What Do the Camera Buttons Do?

Learn How to Make the Most of the Shutter Button

camera buttons
Different cameras have vastly different camera button layouts, such as the Nikon D3300 pictured here. By Kyle Schurman for About Cameras
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When making the switch to a DSLR camera or an advanced camera from a beginner-level camera, you may be overwhelmed with the large number of camera buttons, dials, and parts that the advanced camera has. Heck, finding the shutter button can be a challenge sometimes.

Most of the buttons on the DSLR camera or advanced camera lead to shortcuts to commonly used features. It certainly does take some practice and time to learn how to use each of these buttons, but once you get the layout of the camera buttons figured out, you'll be amazed at just how much time these buttons can save you during your photography sessions.

Use these tips to remember the function of the camera buttons on your DSLR or advanced camera ... starting with the vital shutter button. (NOTE: Keep in mind that not every DSLR camera or advanced camera will have the same button configuration; check your user guide for your camera’s specific layout.)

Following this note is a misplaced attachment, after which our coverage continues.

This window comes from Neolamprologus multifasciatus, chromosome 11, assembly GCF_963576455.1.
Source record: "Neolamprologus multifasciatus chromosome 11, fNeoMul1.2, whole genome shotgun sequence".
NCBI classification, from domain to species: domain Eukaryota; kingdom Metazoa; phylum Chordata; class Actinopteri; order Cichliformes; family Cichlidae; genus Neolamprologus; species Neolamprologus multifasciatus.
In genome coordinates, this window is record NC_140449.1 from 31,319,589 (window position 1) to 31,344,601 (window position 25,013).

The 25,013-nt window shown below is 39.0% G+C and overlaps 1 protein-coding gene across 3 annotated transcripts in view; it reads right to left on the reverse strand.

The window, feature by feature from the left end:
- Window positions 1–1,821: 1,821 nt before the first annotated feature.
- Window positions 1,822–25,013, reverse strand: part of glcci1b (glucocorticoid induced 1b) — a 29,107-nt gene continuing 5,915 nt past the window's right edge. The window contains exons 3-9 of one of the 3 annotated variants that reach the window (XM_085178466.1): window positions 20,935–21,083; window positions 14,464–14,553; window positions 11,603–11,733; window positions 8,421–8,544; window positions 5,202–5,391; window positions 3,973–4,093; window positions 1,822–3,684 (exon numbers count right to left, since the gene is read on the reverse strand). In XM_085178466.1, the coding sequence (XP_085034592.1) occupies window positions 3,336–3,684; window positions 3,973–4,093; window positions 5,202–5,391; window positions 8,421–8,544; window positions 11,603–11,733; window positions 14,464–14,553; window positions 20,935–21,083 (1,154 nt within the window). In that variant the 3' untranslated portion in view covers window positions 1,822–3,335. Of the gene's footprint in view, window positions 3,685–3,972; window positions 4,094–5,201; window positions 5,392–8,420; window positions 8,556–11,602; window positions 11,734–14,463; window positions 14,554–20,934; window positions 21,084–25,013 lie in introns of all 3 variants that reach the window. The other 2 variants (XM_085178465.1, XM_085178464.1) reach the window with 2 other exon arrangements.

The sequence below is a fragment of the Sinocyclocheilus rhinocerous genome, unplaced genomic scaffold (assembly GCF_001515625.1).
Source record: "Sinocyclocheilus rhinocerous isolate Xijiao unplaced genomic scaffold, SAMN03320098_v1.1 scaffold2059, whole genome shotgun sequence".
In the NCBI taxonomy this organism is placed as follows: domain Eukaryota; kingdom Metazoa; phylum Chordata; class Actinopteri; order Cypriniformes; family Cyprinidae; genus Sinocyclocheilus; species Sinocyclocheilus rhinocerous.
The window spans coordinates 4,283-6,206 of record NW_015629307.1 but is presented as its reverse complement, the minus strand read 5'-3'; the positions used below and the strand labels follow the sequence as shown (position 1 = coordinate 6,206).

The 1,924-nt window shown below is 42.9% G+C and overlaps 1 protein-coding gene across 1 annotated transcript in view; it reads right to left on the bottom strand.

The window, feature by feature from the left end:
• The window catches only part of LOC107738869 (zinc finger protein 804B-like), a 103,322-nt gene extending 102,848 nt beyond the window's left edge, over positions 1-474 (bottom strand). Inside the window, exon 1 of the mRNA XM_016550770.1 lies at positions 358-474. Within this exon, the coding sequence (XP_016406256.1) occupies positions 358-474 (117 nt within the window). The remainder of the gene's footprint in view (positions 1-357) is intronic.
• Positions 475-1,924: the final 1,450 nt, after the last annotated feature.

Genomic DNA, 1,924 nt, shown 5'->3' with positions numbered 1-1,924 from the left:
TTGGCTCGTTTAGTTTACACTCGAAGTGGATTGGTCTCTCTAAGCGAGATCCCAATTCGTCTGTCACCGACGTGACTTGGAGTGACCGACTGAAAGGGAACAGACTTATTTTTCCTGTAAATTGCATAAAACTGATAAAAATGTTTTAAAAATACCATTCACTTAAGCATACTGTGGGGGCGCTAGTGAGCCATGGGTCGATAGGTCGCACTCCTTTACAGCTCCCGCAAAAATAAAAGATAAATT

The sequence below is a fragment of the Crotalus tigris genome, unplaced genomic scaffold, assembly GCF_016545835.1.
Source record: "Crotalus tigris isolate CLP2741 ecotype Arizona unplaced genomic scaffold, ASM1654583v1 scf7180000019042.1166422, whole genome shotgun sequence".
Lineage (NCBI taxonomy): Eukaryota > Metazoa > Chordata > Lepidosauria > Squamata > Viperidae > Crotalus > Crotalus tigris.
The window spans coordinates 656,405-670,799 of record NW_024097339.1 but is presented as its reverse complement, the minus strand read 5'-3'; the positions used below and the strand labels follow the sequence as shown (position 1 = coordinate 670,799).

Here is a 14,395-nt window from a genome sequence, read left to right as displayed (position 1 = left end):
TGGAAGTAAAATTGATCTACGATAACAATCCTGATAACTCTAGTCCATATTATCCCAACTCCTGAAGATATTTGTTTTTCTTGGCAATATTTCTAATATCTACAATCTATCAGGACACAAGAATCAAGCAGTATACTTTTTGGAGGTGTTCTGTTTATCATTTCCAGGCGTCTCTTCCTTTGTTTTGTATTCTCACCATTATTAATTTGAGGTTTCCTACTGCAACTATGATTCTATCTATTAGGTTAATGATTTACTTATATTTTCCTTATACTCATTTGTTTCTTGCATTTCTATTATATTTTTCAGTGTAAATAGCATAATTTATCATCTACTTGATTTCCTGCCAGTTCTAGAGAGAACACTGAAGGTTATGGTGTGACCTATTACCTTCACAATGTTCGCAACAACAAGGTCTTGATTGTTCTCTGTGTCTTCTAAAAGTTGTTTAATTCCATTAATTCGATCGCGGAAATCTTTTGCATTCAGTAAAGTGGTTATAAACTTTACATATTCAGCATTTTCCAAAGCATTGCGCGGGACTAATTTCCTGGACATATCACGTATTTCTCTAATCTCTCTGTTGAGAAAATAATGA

Shutter Tips

  • The most important of the camera buttons -- the shutter button -- typically is a large button along the top of the camera, near your right index finger as you hold the camera. If you press the shutter button and nothing happens, one of two problems probably has occurred. One, the camera cannot focus properly on the subject, which sometimes occurs in low light situations. Press the shutter button halfway to allow the camera to pre-focus; then press it the remainder of the way to shoot the photo. Two, if the camera is recharging the flash or saving a photo, the shutter button will not shoot additional photos until those tasks are completed.
  • The exposure compensation button usually has a “+” and a “-“ on it. Use it to manually set the exposure for the photo.
  • The aperture button usually is marked with what looks like partially closed shutter. Use it to manually set the aperture.
  • The self-timer button usually is marked with what looks like a stopwatch. Use it to shoot a delayed photo. The amount of time the shot is delayed usually can be set in the camera’s menu structure.
  • The lens release button usually has no markings, and it often is located directly to the right of the lens mount. Press and hold this button first before attempting to unscrew the lens from the DSLR camera.
  • The delete button usually is marked with a trashcan icon. Use it to delete one or multiple photos.

  • The playback button contains a “play” icon, as found on a DVD player. Use it to view your stored photos.
  • The menu button gives you access to the camera’s various menus. It usually is marked with “MENU” or a lined paper icon, either on the button or near the button.